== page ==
good idea to experiment with the PWM frequency for a
given motor to find a satisfactory frequency.
So how can a PIC microcontroller be used to generate
the PWM waveform required to control the speed of a
BDC motor? One way would be to toggle an output pin
by writing assembly or C code dedicated to driving that
pin(1). Another way is to select a PIC microcontroller
with a hardware PWM module. The modules available
from Microchip for this purpose are the CCP an ECCP
modules. Many of the PIC microcontrollers have CCP
and ECCP modules. Refer to the product selector
guide to find the devices having these features.
Note:
Microchip Application Note AN847
provides an assembly code routine for
pulse-width modulating an I/O pin in
firmware.
The CCP module (short for Capture Compare and
PWM) is capable of outputting a 10-bit resolution PWM
waveform on a single I/O pin. 10-bit resolution means
that 210, or 1024, possible duty cycle values ranging
from 0% to 100% are achievable by the module. The
advantage to using this module is that it automatically
generates a PWM signal on an I/O pin which frees up
processor time for doing other things. The CCP module
only requires that the developer configure the parameters of the module. Configuring the module includes
setting the frequency and duty cycle registers.
 2010 Microchip Technology Inc.
The ECCP module (short for Enhanced Capture
Compare and PWM) provides the same functionality as
the CCP module with the added capability of driving a
full or half-bridge circuit. The ECCP module also has
auto-shutdown capability and programmable dead
band delay.
Note:
Microchip Application Note AN893 gives a
detailed explanation of configuring the
ECCP module for driving a BDC motor.
The application note also includes
firmware and drive circuit examples.
FEEDBACK MECHANISMS
Though the speed of a BDC motor is generally proportional to duty cycle, no motor is ideal. Heat, commutator
wear and load all affect the speed of a motor. In
systems where precise speed control is required, it is a
good idea to include some sort of feedback mechanism
in the system.
Speed feedback is implemented in one of two ways.
The first involves the use of a speed sensor of some
kind. The second uses the BEMF voltage generated by
the motor.
Sensored Feedback
There are a variety of sensors used for speed feedback. The most common are optical encoders and hall
effect sensors. Optical encoders are made up of
several components. A slotted wheel is mounted to the
shaft at the non-driving end of the motor. An infrared
LED provides a light source on one side of the wheel
and a photo transistor detects light on the other side of
the wheel (see Figure 9). Light passing through the
slots in the wheel will turn the photo transistor on. As
the shaft turns, the photo transistor turns on and off with
the passing of the slots in the wheel. The frequency at
which the transistor toggles is an indication of motor
speed. In the case of positioning applications, an
optical encoder will also provide feedback as to the
position of the motor.
FIGURE 9:
OPTICAL ENCODER
Slotted
Wheel
IR LED
Front View
Photo Transistor
Side View
DS00905B-page 5
AN905
Back Electro Magnetic Flux (BEMF)
Hall effect sensors are also used to provide speed
feedback. Like optical encoders, Hall effect sensors
require a rotary element attached to the motor and a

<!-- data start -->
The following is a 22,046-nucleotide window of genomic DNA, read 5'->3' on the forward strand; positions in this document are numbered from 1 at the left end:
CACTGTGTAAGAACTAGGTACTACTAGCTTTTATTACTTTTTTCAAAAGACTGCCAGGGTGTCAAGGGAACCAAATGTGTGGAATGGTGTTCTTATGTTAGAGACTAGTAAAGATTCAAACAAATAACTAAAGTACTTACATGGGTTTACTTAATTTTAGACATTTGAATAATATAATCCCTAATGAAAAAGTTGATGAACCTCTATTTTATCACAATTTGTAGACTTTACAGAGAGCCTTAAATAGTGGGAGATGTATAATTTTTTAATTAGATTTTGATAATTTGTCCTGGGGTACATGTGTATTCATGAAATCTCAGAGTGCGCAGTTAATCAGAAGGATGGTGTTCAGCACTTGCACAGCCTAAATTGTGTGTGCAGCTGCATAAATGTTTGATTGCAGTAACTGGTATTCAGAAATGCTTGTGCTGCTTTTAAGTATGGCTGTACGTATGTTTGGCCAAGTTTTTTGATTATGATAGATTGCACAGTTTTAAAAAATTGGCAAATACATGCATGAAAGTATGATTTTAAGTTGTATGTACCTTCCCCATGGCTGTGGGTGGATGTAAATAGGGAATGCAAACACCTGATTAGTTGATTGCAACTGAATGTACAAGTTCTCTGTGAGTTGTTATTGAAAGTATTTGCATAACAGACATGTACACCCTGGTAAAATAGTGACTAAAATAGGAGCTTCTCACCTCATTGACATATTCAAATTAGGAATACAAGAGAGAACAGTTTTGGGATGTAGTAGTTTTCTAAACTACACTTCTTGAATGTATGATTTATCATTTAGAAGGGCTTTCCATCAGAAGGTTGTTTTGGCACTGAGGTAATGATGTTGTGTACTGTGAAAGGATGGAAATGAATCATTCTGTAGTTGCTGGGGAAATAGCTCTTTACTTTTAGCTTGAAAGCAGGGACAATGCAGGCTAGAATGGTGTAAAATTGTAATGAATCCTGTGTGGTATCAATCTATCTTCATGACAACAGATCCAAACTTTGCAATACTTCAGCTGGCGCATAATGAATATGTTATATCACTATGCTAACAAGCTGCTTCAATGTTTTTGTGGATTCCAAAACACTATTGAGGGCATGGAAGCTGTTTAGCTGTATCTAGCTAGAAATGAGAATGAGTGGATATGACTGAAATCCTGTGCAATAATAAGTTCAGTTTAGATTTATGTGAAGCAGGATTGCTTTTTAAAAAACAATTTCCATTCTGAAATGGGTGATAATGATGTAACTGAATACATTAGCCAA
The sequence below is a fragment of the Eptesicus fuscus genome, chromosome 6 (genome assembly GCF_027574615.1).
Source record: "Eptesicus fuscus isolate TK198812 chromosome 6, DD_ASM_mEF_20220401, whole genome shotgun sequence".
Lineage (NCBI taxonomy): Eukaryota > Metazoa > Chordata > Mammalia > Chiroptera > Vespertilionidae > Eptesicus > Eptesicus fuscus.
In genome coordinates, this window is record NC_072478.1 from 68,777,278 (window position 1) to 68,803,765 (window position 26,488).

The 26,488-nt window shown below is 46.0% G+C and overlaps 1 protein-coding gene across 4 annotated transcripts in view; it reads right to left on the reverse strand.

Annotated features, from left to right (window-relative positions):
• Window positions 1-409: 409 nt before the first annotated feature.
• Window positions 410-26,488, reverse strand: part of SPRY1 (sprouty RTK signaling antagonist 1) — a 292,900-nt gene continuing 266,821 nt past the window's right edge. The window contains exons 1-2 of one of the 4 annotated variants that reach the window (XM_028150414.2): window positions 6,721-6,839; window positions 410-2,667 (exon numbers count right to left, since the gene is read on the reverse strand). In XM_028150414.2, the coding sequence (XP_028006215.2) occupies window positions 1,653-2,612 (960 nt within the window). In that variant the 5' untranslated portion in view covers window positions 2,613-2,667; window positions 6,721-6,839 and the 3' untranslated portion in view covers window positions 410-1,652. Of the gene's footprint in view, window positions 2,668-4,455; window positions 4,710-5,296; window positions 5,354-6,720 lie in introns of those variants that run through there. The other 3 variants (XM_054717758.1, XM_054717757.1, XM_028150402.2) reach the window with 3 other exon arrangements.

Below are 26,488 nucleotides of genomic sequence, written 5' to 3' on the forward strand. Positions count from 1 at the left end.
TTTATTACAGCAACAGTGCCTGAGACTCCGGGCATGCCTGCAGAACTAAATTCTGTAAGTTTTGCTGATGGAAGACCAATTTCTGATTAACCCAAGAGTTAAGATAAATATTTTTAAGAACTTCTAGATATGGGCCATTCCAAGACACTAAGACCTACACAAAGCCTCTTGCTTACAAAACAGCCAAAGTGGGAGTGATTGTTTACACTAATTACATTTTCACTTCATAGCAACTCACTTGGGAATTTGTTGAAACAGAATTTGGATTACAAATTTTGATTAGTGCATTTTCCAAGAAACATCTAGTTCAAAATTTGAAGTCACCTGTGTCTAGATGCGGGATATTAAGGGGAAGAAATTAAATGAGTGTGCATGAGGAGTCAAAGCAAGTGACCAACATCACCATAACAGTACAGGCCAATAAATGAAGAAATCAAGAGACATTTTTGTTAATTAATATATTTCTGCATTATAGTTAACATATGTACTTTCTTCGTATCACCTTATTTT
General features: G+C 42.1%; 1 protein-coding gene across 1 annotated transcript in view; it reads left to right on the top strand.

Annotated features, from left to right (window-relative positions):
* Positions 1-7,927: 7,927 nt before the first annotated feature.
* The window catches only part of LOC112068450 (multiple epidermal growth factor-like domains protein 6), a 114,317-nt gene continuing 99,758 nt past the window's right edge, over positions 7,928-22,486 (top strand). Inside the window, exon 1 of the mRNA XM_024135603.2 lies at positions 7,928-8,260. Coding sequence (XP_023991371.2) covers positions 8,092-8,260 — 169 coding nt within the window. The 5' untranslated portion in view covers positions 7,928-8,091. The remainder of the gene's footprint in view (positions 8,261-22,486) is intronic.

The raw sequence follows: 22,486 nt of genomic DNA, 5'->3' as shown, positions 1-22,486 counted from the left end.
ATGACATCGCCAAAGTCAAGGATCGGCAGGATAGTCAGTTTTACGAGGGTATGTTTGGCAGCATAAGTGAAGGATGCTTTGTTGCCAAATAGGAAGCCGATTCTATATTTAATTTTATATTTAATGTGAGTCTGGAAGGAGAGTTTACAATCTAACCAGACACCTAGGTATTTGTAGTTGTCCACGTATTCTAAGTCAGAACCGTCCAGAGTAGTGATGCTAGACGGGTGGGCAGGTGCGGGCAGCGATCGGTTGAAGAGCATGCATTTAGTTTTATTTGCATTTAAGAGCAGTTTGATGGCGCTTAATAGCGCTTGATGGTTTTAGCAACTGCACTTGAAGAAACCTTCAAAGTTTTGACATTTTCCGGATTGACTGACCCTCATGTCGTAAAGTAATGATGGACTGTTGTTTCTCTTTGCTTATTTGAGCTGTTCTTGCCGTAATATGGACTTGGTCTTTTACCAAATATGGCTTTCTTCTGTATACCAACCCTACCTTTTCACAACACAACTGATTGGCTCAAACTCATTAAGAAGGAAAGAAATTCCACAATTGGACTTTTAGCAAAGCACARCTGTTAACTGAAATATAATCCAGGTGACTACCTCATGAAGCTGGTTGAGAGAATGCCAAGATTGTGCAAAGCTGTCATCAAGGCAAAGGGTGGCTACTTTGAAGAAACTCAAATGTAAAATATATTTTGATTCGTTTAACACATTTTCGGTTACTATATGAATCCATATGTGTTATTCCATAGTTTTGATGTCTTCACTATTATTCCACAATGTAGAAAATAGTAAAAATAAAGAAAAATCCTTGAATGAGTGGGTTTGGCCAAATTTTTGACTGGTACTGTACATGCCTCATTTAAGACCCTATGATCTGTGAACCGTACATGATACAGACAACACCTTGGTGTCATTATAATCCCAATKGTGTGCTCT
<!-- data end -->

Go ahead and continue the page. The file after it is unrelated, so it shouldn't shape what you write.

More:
stationary component. The rotary element is a wheel
with one or more magnets positioned on its outer rim.
A stationary sensor detects the magnet when in passes
and generates a TTL pulse. Figure 10 shows the basic
components of a Hall effect sensor.
FIGURE 10:
Another form of velocity feedback for a BDC motor is
BEMF voltage measurement. BEMF voltage and
speed are proportional to one another. Figure 11 shows
the locations where BEMF voltage is measured on a
bidirectional drive circuit. A voltage divider is used to
drop the BEMF voltage into the 0-5V range so that it
can be read by an analog-to-digital converter. The
BEMF voltage is measured between PWM pulses
when one side of the motor is floating and the other is
grounded. At this instance in time the motor is acting
like a generator and produces a BEMF voltage
proportional to speed.
HALL EFFECT SENSOR
Wheel
Magnet
Magnet
Hall Effect
Sensor
Front View
FIGURE 11:
Side View
BACK EMF VOLTAGE MEASUREMENT
VSUPPLY
C1
R1
Q1
Q3
CTRL3
R3
Motor
BEMF
CTRL2
C3
BDC
R2
Q2
C2
BEMF
C4
Q4
CTRL4
R4
CTRL1
All BDC motors behave slightly differently because of
differences in efficiency and materials. Experimentation is the best way to determine the BEMF voltage for
a given motor speed. A piece of reflect tape on the shaft
of the motor will allow a digital tachometer to measure
the RPM of the motor. Measuring the BEMF voltage
while reading the digital tachometer will give a correlation between motor speed and BEMF voltage.
Note:
Microchip Application Note AN893
provides firmware and circuit examples for
reading the BEMF voltage using a
PIC16F684.
DS00905B-page 6
 2010 Microchip Technology Inc.
AN905
CONCLUSION
Brushed DC motors are very simple to use and control,
which makes them a short design-in item. PIC
microcontrollers, especially those with CCP or ECCP
modules, are ideally suited for driving BDC motors.
REFERENCES
AN893, “Low-Cost Bidirectional Brushed DC Motor
Control Using the PIC16F684“.
AN847, “RC Model Aircraft Motor Control”.
www.howstuffworks.com
www.engin.umich.edu/labs/csdl/me350/motors/dc/
index.html
 2010 Microchip Technology Inc.
DS00905B-page 7
AN905
NOTES:
DS00905B-page 8
 2010 Microchip Technology Inc.
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DS00905B-page 9
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DS00905B-page 10